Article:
Granted, high-intensity trained bodybuilders are not impervious to injury, as evidenced by Dorian Yates’ 1994 biceps tear—although he was performing an exercise that’s particularly dangerous for that muscle, heavy reverse-grip barbell rows. Biceps appear to be particularly fragile, and a reverse straight bar (fully supinated) grip places the maximum amount of stress on that muscle. With the conventional overhand grip, the far more durable brachialis muscle bears the brunt of the punishment. Indeed, lifting any type of heavy weight, regardless of the style of training or precision of execution, creates the possibility of injury. Yet Yates’ case remains the exception.

It is further interesting to note that worn-down biceps have also been known to tear outside of the gym: by lifting heavy objects, fighting, throwing a football, or even bowling! Apparently these muscles can be sufficiently traumatized in the gym, and later, a sudden incidence of stress will precipitate the tear. These incidences also belie the notion that muscle tears, when they happen, are the result of using a particularly heavy weight and nothing else. Although tears take place during heavy sets, they have been know to take place during warm-ups as well, and in the cases of biceps and hamstrings (when running), outside of the gym. Muscles tears are, very literally, the breaking-point from overuse.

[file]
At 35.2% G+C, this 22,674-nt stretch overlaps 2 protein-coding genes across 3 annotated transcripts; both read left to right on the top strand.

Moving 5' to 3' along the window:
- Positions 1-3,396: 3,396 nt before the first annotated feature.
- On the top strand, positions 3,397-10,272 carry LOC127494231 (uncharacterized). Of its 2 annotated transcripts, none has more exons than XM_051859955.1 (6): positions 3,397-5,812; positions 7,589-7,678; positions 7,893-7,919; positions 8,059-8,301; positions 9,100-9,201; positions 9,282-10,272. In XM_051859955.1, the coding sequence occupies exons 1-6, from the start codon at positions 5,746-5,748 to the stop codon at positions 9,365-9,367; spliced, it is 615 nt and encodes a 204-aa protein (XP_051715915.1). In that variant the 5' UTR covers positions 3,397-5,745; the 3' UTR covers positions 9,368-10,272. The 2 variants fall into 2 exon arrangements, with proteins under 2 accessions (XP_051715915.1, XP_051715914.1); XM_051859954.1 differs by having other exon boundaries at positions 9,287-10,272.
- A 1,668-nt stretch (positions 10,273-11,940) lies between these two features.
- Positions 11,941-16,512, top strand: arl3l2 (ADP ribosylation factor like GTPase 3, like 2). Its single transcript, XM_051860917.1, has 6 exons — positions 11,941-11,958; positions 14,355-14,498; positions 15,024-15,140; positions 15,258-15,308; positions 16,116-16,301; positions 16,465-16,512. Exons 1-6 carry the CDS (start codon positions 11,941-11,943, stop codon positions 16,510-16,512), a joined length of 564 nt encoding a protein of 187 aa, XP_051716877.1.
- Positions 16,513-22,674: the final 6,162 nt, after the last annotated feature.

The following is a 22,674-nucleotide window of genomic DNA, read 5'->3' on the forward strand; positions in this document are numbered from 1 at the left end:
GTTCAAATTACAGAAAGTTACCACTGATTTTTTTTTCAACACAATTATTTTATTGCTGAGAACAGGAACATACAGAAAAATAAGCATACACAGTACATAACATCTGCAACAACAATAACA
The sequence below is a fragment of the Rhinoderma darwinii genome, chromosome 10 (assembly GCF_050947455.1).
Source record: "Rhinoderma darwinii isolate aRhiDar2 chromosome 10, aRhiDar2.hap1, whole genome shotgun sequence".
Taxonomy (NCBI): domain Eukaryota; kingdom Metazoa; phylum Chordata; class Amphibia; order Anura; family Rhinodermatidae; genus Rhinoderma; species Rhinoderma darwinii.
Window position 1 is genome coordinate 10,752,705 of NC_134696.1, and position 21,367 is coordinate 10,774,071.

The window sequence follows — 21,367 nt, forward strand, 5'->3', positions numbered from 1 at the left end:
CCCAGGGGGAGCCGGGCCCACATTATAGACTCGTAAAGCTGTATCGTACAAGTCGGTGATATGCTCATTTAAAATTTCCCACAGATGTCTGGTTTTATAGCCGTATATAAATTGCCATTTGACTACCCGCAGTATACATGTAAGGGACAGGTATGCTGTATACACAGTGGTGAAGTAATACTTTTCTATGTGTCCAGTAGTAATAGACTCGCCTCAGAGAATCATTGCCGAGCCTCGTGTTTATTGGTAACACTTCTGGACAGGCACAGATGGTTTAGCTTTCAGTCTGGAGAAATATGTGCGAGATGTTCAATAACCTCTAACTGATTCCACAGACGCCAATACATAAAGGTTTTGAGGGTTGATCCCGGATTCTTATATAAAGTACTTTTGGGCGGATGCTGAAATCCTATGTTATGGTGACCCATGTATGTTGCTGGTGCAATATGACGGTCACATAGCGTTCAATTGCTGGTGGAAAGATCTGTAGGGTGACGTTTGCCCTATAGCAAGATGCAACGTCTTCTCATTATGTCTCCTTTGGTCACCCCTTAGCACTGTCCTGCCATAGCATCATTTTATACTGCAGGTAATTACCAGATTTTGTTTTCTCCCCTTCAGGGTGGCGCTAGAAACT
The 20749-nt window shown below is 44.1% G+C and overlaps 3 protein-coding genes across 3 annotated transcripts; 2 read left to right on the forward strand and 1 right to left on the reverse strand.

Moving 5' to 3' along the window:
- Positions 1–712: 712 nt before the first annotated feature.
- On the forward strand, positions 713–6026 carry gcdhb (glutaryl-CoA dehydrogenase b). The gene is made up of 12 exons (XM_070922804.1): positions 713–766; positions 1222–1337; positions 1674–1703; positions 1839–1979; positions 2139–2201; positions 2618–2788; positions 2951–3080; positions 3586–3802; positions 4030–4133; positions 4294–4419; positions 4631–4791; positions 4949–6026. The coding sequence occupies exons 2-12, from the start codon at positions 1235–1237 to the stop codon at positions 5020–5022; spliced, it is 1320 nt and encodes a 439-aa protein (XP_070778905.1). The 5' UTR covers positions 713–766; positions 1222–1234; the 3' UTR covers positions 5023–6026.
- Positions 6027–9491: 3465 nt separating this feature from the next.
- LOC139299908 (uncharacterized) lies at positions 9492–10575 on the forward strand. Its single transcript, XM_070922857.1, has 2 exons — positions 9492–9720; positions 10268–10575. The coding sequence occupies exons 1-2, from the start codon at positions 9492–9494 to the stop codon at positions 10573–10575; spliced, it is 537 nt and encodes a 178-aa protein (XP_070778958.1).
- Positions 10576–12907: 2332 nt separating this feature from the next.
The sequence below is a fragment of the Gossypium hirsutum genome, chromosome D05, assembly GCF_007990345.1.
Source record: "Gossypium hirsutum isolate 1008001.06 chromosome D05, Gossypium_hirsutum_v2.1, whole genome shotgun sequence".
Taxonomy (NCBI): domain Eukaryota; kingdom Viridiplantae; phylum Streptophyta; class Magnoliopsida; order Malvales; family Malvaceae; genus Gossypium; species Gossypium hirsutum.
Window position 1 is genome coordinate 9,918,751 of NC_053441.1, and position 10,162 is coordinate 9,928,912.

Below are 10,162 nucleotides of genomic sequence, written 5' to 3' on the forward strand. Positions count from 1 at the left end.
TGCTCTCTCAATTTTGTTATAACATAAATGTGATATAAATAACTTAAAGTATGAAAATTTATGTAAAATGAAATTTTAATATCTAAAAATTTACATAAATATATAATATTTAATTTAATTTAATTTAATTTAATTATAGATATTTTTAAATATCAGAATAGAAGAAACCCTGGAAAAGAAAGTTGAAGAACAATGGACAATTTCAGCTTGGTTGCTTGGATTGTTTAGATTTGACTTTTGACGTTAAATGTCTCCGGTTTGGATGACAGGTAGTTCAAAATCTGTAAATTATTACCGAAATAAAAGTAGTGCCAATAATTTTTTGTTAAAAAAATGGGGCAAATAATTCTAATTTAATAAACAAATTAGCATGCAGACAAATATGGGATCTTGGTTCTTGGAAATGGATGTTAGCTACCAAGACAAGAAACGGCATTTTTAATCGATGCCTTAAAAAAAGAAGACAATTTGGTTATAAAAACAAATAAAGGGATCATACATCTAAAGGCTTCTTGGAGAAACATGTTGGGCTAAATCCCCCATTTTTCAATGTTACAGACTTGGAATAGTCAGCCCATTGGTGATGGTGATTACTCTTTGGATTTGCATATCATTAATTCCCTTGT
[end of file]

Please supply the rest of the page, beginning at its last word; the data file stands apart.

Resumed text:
Unfortunately there have not been any scientific studies to specifically compare the rate and severity of weight-training injuries for the purpose of assessing the relative safety of the two styles in question, although a large and growing number of real-life examples support the claim that the potential for injury increases with the amount of sets performed. But in addition to these anecdotes, a study comparing rates of injury between powerlifters and bodybuilders provides related evidence. In his article entitled “Minimizing Weight Training Injuries in Bodybuilders and Athletes,” first published in Topics in Clinical Chiropractic, Ben Weitz, DC, noted the following:

Many weight training injuries may be related to stressing the same joints repeatedly until muscular or tendinous failure occurs. Repeatedly training to failure without any periodization or cycling of the intensity or duration of the workouts increases the risk of tendinitis and other injuries. So, too, does the large volume and frequency of training.

He further noted: